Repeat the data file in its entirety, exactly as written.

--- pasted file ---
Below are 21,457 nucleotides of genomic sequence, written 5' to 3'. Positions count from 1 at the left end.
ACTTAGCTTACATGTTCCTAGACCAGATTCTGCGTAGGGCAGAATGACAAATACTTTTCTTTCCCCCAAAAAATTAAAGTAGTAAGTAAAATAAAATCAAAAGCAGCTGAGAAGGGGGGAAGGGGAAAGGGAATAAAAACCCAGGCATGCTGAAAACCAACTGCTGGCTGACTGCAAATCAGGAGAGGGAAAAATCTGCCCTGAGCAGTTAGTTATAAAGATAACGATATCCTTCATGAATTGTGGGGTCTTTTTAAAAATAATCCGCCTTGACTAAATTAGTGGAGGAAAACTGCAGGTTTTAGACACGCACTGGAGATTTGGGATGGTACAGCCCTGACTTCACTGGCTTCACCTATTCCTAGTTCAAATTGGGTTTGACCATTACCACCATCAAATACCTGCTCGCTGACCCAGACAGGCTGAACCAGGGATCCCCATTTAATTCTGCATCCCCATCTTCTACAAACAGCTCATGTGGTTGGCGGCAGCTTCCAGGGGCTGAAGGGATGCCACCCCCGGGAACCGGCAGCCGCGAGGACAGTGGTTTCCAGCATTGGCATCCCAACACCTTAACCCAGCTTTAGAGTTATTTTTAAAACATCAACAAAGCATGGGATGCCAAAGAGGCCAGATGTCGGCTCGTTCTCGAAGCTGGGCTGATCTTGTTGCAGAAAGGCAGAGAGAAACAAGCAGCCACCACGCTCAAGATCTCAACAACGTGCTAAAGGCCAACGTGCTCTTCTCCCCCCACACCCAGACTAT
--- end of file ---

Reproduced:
Below are 21,457 nucleotides of genomic sequence, written 5' to 3'. Positions count from 1 at the left end.
ACTTAGCTTACATGTTCCTAGACCAGATTCTGCGTAGGGCAGAATGACAAATACTTTTCTTTCCCCCAAAAAATTAAAGTAGTAAGTAAAATAAAATCAAAAGCAGCTGAGAAGGGGGGAAGGGGAAAGGGAATAAAAACCCAGGCATGCTGAAAACCAACTGCTGGCTGACTGCAAATCAGGAGAGGGAAAAATCTGCCCTGAGCAGTTAGTTATAAAGATAACGATATCCTTCATGAATTGTGGGGTCTTTTTAAAAATAATCCGCCTTGACTAAATTAGTGGAGGAAAACTGCAGGTTTTAGACACGCACTGGAGATTTGGGATGGTACAGCCCTGACTTCACTGGCTTCACCTATTCCTAGTTCAAATTGGGTTTGACCATTACCACCATCAAATACCTGCTCGCTGACCCAGACAGGCTGAACCAGGGATCCCCATTTAATTCTGCATCCCCATCTTCTACAAACAGCTCATGTGGTTGGCGGCAGCTTCCAGGGGCTGAAGGGATGCCACCCCCGGGAACCGGCAGCCGCGAGGACAGTGGTTTCCAGCATTGGCATCCCAACACCTTAACCCAGCTTTAGAGTTATTTTTAAAACATCAACAAAGCATGGGATGCCAAAGAGGCCAGATGTCGGCTCGTTCTCGAAGCTGGGCTGATCTTGTTGCAGAAAGGCAGAGAGAAACAAGCAGCCACCACGCTCAAGATCTCAACAACGTGCTAAAGGCCAACGTGCTCTTCTCCCCCCACACCCAGACTAT